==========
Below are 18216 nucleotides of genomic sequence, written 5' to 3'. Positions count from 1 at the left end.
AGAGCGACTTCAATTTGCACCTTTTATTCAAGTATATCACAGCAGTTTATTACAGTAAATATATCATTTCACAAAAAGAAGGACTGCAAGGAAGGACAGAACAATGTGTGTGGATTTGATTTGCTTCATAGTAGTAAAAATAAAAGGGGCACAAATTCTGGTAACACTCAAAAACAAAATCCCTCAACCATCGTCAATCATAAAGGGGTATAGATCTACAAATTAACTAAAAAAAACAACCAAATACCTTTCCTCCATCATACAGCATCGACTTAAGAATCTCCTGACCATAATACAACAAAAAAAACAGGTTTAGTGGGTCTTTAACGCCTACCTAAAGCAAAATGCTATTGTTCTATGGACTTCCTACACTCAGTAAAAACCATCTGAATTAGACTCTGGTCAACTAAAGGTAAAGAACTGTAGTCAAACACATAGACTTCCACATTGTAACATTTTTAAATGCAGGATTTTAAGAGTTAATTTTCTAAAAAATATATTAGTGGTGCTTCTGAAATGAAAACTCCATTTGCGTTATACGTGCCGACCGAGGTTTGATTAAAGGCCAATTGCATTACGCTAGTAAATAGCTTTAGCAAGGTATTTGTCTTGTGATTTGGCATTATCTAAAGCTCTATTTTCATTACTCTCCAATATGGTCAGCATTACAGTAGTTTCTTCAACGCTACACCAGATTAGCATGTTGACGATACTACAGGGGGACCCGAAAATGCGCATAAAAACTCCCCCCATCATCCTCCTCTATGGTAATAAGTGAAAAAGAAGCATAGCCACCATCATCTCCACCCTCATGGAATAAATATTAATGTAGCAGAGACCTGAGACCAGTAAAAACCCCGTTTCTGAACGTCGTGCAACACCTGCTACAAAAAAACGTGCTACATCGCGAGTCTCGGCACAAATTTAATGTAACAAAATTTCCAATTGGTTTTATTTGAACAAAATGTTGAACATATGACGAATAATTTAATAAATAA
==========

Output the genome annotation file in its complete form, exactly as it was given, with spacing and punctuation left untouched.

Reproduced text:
Below are 18216 nucleotides of genomic sequence, written 5' to 3'. Positions count from 1 at the left end.
AGAGCGACTTCAATTTGCACCTTTTATTCAAGTATATCACAGCAGTTTATTACAGTAAATATATCATTTCACAAAAAGAAGGACTGCAAGGAAGGACAGAACAATGTGTGTGGATTTGATTTGCTTCATAGTAGTAAAAATAAAAGGGGCACAAATTCTGGTAACACTCAAAAACAAAATCCCTCAACCATCGTCAATCATAAAGGGGTATAGATCTACAAATTAACTAAAAAAAACAACCAAATACCTTTCCTCCATCATACAGCATCGACTTAAGAATCTCCTGACCATAATACAACAAAAAAAACAGGTTTAGTGGGTCTTTAACGCCTACCTAAAGCAAAATGCTATTGTTCTATGGACTTCCTACACTCAGTAAAAACCATCTGAATTAGACTCTGGTCAACTAAAGGTAAAGAACTGTAGTCAAACACATAGACTTCCACATTGTAACATTTTTAAATGCAGGATTTTAAGAGTTAATTTTCTAAAAAATATATTAGTGGTGCTTCTGAAATGAAAACTCCATTTGCGTTATACGTGCCGACCGAGGTTTGATTAAAGGCCAATTGCATTACGCTAGTAAATAGCTTTAGCAAGGTATTTGTCTTGTGATTTGGCATTATCTAAAGCTCTATTTTCATTACTCTCCAATATGGTCAGCATTACAGTAGTTTCTTCAACGCTACACCAGATTAGCATGTTGACGATACTACAGGGGGACCCGAAAATGCGCATAAAAACTCCCCCCATCATCCTCCTCTATGGTAATAAGTGAAAAAGAAGCATAGCCACCATCATCTCCACCCTCATGGAATAAATATTAATGTAGCAGAGACCTGAGACCAGTAAAAACCCCGTTTCTGAACGTCGTGCAACACCTGCTACAAAAAAACGTGCTACATCGCGAGTCTCGGCACAAATTTAATGTAACAAAATTTCCAATTGGTTTTATTTGAACAAAATGTTGAACATATGACGAATAATTTAATAAATAA